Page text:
► From The Hill — Union president blasts GOP healthcare plan after meeting with Trump — Union president Richard Trumka slammed the Trump-backed GOP healthcare proposal, just hours after meeting with the president at the White House on Tuesday. The AFL–CIO president said he talked about a variety of topics with President Donald Trump, but he did not mention healthcare as one of them.
► In today’s Washington Post — Backlash grows against House GOP proposal to replace Obamacare — Lawmakers prepared Wednesday for a marathon day sifting through a Republican proposal to revise the Affordable Care Act, which has met with widespread resistance from conservatives in and out of Congress, moderates in the Senate and key industry stakeholders since House GOP leaders released it on Monday.
► From Huffington Post — Health care industry really doesn’t like GOP’s Obamacare replacement — Groups representing hospitals, doctors, nursing homes, patients and older people criticized the Republican proposal. While some major industry players, including insurers and drugmakers, were notably silent, one big Medicaid provider predicted the GOP plan would wreck the insurance marketplace.
► In today’s NY Times — GOP health bill faces revolt from conservative forces — House Republicans were rushing the legislation through two powerful committees — Ways and Means, and Energy and Commerce — with the hope of a full House vote next week, an extraordinarily compressed time frame considering that the legislation affects many parts of the United States economy and could alter the health care of millions of Americans.
► From The Atlantic — The GOP’s plan is basically a $600 billion tax cut for rich Americans — Look beyond the bill’s quasi-mandate and tax credits, and the Obamacare replacement bill is a $600 billion tax cut, with the benefits going almost entirely to the wealthy.
► In today’s Washington Post — An Obamacare repeal that’s both heartless and reckless (editorial) — Adding to this irresponsible picture, Republicans are poised to mark up their bill without a full analysis from the Congressional Budget Office of its budgetary impact or — crucially — of how many people the proposal would (or would not) cover.
► In today’s Spokesman-Review — Take time to evaluate health care plan (editorial) — It’s surreal to see Republican congressional leaders try to rush through a health care plan, when so many mocked then-House Speaker Nancy Pelosi’s line: “We have to pass the bill so that you can find out what’s in it.”
► In today’s NY Times — No wonder the Republicans hid the health bill (editorial) — When House leaders finally unveiled their plan, the suffering it would inflict on millions of Americans was clear.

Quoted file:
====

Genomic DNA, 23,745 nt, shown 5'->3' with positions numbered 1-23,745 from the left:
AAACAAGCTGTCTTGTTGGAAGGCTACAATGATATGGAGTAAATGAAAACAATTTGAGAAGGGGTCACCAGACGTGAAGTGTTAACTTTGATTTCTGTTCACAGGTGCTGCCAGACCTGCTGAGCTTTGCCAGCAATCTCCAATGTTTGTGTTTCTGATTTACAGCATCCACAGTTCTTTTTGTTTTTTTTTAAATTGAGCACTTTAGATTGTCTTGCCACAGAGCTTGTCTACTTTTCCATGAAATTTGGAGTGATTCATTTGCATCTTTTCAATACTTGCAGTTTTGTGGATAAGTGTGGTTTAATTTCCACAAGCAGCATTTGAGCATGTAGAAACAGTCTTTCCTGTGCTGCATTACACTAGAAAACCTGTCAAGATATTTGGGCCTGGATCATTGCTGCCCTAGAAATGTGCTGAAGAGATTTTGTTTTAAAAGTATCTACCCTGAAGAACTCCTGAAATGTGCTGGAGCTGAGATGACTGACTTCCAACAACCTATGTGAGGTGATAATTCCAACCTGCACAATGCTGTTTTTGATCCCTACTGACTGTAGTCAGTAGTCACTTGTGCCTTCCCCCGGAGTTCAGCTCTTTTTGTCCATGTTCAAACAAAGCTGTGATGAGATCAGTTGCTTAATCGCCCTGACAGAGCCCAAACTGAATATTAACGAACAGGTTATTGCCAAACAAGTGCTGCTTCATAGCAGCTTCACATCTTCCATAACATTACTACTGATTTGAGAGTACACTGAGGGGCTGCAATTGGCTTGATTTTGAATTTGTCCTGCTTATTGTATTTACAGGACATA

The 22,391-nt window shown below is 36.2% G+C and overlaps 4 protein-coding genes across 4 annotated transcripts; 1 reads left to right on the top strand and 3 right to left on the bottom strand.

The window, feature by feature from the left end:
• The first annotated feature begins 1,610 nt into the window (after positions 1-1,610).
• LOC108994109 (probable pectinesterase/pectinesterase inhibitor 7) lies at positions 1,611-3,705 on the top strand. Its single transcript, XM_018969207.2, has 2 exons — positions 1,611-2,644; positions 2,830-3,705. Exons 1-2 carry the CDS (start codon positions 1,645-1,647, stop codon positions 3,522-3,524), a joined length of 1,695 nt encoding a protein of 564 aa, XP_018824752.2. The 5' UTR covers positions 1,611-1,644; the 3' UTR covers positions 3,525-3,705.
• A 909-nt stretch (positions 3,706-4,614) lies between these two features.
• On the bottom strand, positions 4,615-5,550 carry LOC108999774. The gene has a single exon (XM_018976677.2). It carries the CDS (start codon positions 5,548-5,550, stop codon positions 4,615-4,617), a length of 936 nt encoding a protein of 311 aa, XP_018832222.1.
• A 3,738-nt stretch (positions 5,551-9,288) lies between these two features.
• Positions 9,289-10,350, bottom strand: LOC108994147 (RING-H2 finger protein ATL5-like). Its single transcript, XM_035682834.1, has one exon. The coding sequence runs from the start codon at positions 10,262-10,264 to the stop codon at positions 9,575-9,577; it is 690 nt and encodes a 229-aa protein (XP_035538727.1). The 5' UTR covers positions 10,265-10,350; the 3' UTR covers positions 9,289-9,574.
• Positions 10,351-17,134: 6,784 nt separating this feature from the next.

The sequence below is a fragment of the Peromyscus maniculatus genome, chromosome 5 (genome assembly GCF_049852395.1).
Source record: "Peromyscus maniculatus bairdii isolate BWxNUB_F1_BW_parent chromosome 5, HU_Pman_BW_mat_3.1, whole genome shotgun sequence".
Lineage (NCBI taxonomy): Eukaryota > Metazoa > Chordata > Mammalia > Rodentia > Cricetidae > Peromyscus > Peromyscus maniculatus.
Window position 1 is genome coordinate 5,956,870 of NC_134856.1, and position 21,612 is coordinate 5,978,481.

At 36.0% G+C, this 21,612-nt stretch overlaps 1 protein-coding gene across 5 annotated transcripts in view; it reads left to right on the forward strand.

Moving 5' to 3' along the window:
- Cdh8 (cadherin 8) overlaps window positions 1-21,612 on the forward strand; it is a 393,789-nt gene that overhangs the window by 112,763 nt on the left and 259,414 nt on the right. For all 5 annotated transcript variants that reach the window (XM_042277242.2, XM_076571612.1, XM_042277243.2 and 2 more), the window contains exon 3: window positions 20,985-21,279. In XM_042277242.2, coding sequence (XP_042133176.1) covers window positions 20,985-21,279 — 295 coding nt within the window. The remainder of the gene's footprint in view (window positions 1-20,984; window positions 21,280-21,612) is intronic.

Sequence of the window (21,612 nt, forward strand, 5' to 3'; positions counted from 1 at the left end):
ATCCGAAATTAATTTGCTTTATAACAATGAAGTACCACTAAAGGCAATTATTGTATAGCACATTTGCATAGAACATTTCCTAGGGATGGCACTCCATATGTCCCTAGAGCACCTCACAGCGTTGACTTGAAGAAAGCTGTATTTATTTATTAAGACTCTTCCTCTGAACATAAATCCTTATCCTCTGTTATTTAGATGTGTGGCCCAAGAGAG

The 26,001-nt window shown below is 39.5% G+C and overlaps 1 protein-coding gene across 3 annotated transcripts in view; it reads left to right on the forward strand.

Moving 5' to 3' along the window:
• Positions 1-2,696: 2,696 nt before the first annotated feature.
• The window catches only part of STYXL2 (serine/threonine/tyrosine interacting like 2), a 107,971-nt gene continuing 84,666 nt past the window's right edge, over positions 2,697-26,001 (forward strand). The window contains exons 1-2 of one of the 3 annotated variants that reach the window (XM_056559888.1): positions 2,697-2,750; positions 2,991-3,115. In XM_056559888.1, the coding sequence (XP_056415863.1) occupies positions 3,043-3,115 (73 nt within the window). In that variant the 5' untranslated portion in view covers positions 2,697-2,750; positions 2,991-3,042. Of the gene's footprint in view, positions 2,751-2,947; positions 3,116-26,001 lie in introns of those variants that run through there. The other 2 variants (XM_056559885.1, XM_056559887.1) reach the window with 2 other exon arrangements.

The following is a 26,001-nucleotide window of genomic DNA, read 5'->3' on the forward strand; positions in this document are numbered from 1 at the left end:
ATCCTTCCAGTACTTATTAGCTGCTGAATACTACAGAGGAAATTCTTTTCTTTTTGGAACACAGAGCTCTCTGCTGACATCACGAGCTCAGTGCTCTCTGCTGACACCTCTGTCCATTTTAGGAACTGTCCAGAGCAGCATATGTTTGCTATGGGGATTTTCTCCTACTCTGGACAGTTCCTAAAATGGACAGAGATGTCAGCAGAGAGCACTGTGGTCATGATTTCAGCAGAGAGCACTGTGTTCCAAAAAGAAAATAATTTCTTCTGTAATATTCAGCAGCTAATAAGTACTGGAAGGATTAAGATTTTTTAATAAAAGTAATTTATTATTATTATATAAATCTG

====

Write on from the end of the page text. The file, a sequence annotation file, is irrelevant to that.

► From TPM — Hawaii to file legal challenge of Trump’s new travel ban — The state will ask a federal judge for a temporary restraining order against the new order on Wednesday.
► From Huffington Post — Trump’s new travel ban targeting Muslims may still be unconstitutional — Bob Ferguson, the Washington state attorney general, is claiming victory for the scaled-back travel ban on certain Muslim-majority countries, unveiled Wednesday after more than a month of delays and false starts. And Ferguson may be justified in doing so: He was behind an important legal victory last month against the original executive order, which fueled chaos at airports, protests and dozens of lawsuits.
► From Think Progress — Trump’s federal hiring freeze is hitting military families hard — Military spouses face diminished job prospects and offers put on hold after moving with their service members.
ALSO at The Stand — Trump’s federal hiring freeze is killing jobs, hurting vets
► In today’s NY Times — The state of state teachers’ pension plans — As teachers across the country retire, their pensions are being subsidized by newly hired teachers to a surprising degree. Teachers’ pension plans have always rewarded long-serving veterans at the expense of short-termers. But now, as more and more plans develop shortfalls, states have been imposing cost-cutting measures, and recent research shows that the newest hires are bearing the brunt of the changes, raising questions of fairness.
EDITOR’S NOTE — Washington was among 33 states that received an overall “C” grade from the Urban Institute for its teachers’ pension plan. But the state scores well for reforms that will allow teachers to “break even” more quickly, reaching the point that their accumulated pension benefits exceed their individual contributions sooner.
► From AP — U.S. trade deficit balloons to 5-year high — The U.S. trade deficit jumped in January to the highest level in nearly five years as a flood of mobile phones and other consumer products widened America’s trade gap with China. The figure underscores the challenges facing President Donald Trump in fulfilling a campaign pledge to reduce America’s trade deficits.
The Stand posts links to Washington state and national news of interest every weekday morning by 10 a.m.